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Research Grants 2016


To view an abstract, select an author from the vertical list on the left.

2016 Grants - Todd

A Circadian Circuit for Behavioral Aggression in Alzheimer's Disease

William David Todd, Ph.D.
Beth Israel Deaconess Medical Center
Boston, Massachusetts

2016 Alzheimer’s Association Research Fellowship (AARF)

Do changes in circadian rhythms promote aggressive behavior in people with Alzheimer’s?

Background
Circadian rhythms are biological changes that occur over an approximately 24-hour cycle and include daily patterns of sleeping, eating and other processes. For people with Alzheimer’s disease, circadian rhythms become altered — promoting sleep disorders and behavioral problems associated with the disease. Individuals with Alzheimer’s often experience “sundowning syndrome,” which involves agitation and aggressiveness during the hours before sleep and may be closely related to circadian dysfunction. Sundowning syndrome can occur in as many as two-thirds of individuals with Alzheimer’s, and it plays a major role in determining whether these individuals are placed in long-term care facilities. Thus, there is a need to learn more about how circadian rhythms and behaviors are linked in dementia.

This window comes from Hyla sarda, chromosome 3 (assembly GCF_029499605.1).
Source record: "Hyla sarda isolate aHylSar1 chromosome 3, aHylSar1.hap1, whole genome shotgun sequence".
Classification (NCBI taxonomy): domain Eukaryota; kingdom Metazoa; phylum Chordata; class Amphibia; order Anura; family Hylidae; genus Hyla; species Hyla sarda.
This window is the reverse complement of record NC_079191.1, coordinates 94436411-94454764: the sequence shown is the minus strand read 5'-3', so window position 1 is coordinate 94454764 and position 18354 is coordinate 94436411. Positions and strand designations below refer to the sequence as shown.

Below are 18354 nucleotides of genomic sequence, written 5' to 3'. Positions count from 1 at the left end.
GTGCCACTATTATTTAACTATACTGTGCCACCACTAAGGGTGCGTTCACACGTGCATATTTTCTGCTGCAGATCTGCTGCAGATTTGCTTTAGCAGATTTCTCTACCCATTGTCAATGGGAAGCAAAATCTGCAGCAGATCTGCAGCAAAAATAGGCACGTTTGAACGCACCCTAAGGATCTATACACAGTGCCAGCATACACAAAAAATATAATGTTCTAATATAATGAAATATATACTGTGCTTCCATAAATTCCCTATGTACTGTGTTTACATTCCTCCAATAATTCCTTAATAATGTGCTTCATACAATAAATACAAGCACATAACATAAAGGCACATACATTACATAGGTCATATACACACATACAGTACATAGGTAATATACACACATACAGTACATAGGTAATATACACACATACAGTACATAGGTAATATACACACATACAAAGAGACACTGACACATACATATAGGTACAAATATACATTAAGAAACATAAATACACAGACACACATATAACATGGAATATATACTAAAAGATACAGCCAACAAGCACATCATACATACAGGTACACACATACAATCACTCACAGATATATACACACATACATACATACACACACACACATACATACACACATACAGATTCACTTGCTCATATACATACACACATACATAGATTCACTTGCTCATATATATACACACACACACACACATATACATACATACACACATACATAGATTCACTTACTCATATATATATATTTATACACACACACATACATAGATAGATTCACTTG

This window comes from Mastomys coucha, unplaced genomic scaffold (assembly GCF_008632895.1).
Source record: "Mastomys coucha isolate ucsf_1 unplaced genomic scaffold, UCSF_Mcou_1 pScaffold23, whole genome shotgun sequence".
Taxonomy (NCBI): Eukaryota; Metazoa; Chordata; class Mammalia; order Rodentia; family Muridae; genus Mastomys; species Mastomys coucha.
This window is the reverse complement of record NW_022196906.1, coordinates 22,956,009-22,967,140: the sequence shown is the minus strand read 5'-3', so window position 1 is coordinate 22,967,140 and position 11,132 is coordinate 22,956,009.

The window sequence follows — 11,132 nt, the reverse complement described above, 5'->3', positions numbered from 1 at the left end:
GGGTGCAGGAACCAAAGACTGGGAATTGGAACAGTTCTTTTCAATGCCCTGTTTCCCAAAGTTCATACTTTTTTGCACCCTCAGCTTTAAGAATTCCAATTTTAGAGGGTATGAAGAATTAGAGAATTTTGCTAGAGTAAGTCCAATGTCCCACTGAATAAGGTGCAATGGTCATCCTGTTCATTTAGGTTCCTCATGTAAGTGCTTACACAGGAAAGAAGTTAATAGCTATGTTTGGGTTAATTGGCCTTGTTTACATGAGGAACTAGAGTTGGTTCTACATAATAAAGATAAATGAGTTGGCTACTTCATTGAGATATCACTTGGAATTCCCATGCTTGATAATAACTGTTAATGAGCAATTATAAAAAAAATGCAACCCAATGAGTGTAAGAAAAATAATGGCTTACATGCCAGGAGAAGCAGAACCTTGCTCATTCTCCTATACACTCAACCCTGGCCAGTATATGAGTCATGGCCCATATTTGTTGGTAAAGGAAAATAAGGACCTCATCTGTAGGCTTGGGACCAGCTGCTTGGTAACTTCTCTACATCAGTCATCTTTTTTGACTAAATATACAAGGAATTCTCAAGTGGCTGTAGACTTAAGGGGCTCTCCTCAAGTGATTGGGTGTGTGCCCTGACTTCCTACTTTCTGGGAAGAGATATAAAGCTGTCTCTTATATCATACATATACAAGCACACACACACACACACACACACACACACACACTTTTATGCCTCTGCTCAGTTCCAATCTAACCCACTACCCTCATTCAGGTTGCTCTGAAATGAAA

Research Plan
In initial studies in mice, William David Todd, Ph.D., and colleagues found that disruptions in a nerve cell circuit called the circadian timing system (CTS) increased aggression in normal mice during their inactive period, which corresponds to the evening hours when sundowning syndrome is observed in people with Alzheimer’s. The CTS is located in a brain region called the hypothalamus that helps regulate both circadian rhythms and behavioral aggression. For their current studies, the researchers will study how the aggressive behavior of Alzheimer’s-like mice changes as they age, and determine if this relates to the levels of beta-amyloid and tau in the hypothalamus. They will also study how altering activation of the CTS impacts the animals’ aggressive behavior.

Impact
Results of this effort could identify novel molecular mechanisms that link changes in circadian function to aggressive behaviors in Alzheimer’s disease. Importantly this work could inform the development of new therapies that target these changes to reduce behavioral problems and improve quality of life for individuals living with dementia and their caregivers.


Alzheimer's Association International Conference | July 16-20, 2017, London, England

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